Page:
But hang on, it gets better. If the family objects, they get ten days to find another hospital. Now that’s ethical. Although, most states mandate longer notice for apartment evictions. And the best part of all? This bill was signed into law in 1999 not by President Obama or some hippie-freak politician on the fast track to socialism, but by one good-ole-boy-cum-Governor, George W. Bush. And other states now have similar laws but without the creepy deadline.
Look, I’m not trying to make a case for ObamaCare. But I do find it chilling that this family’s tragedy can be used so disingenuously, so sloppily, for a political agenda. Would ObamaCare kill baby Joseph? No. Leigh’s Disease will. If his parents had insisted that the hospital keep Joseph alive indefinitely, at any cost- financial or ethical, that might have been different. But they didn’t. They accepted his imminent death; they just wanted it happen in the quiet comfort and grace of his own home.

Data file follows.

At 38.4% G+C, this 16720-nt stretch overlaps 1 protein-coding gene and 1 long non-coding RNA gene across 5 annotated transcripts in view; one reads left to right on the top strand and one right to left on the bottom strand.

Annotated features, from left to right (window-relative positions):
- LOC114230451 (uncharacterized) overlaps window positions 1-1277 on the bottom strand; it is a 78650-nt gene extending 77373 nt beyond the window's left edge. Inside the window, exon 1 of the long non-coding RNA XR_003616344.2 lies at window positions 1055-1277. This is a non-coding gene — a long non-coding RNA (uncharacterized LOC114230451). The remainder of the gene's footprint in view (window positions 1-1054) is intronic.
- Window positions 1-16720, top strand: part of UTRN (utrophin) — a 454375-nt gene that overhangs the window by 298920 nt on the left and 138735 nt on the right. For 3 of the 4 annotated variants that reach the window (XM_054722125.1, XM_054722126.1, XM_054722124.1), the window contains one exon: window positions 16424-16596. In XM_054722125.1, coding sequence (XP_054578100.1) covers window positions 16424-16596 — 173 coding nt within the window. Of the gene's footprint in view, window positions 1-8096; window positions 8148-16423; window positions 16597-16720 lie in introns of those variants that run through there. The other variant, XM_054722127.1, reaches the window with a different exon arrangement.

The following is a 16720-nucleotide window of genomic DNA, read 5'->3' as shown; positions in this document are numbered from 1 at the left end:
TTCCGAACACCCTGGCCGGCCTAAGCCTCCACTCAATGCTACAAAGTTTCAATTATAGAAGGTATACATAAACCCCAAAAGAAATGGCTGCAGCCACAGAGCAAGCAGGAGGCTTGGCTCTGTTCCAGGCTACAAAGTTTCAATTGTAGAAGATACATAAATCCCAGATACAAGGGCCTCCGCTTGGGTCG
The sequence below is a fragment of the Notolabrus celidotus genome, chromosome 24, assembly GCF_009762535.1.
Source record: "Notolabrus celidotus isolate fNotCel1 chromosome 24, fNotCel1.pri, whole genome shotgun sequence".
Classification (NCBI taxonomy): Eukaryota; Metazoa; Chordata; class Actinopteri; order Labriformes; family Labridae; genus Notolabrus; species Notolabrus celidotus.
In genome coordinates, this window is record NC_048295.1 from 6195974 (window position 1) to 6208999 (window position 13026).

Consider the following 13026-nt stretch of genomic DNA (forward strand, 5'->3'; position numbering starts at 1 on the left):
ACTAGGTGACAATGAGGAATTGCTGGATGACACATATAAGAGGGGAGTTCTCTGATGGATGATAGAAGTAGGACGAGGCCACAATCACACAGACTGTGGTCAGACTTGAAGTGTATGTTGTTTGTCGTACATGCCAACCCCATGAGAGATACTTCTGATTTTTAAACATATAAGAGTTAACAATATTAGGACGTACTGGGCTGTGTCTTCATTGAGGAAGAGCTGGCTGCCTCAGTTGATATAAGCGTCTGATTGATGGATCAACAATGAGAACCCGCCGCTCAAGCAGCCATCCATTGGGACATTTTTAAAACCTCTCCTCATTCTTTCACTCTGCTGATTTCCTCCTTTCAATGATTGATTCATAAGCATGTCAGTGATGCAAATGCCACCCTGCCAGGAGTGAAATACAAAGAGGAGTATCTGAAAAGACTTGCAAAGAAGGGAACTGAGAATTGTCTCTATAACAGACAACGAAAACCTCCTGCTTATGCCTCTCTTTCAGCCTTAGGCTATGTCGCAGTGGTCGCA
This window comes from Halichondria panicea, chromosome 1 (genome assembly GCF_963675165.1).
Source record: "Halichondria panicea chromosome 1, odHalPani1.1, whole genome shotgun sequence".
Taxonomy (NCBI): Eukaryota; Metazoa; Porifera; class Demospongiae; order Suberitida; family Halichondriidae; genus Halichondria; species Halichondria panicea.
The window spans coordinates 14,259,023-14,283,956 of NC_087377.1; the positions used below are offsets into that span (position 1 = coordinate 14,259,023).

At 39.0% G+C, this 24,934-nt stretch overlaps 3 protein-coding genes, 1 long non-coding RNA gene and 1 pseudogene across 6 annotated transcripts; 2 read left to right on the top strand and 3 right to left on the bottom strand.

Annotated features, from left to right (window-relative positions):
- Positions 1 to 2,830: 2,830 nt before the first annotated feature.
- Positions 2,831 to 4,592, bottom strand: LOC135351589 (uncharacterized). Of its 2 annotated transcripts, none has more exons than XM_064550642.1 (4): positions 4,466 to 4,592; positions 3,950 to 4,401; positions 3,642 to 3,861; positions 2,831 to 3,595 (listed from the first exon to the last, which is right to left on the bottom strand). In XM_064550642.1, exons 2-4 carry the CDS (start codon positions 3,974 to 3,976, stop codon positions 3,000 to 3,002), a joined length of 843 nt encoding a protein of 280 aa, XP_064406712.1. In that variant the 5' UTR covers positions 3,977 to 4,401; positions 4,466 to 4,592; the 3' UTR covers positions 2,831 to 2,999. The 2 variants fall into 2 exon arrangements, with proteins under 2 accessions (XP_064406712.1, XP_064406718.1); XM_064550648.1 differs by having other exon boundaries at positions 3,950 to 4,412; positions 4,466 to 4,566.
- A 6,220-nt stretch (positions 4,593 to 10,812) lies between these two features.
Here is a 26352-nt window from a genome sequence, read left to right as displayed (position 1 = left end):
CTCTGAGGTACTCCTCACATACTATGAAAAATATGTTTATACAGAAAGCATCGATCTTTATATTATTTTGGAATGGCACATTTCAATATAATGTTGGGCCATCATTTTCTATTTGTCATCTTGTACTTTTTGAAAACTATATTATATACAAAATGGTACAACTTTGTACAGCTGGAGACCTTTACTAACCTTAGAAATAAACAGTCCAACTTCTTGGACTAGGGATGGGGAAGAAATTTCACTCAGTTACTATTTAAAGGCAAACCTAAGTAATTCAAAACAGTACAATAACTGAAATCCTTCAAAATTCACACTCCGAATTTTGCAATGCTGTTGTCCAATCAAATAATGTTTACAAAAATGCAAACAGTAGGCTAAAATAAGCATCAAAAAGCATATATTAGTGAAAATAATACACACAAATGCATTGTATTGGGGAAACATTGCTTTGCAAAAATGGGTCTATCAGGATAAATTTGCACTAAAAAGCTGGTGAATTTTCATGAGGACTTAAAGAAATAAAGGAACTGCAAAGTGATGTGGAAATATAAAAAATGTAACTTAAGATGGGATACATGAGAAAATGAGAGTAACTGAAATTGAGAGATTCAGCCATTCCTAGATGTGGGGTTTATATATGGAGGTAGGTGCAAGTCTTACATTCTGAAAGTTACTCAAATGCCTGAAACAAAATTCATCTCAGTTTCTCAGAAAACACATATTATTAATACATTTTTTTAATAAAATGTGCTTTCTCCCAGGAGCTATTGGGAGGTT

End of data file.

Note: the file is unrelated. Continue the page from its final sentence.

Ranting aside, it’s easy to espouse platitudes about the dangers of putting price tags on human lives. Someone still has to pay for it, and health care plans – government or private - are universally dispassionate in making expensive decisions. And nobody wants say it’s okay and even necessary to let a child die even when all efforts to support life will most certainly fail. Nevertheless, in my own pro-life way, I believe that even dying people should be able to choose quality of life and death, no matter the quantity.
What do you think? Should the hospital have granted the Maraachli family’s request? Was it the ethical responsibility of the hospital to do so despite the clear futility of such a procedure in prolonging his life? Please post your thoughts……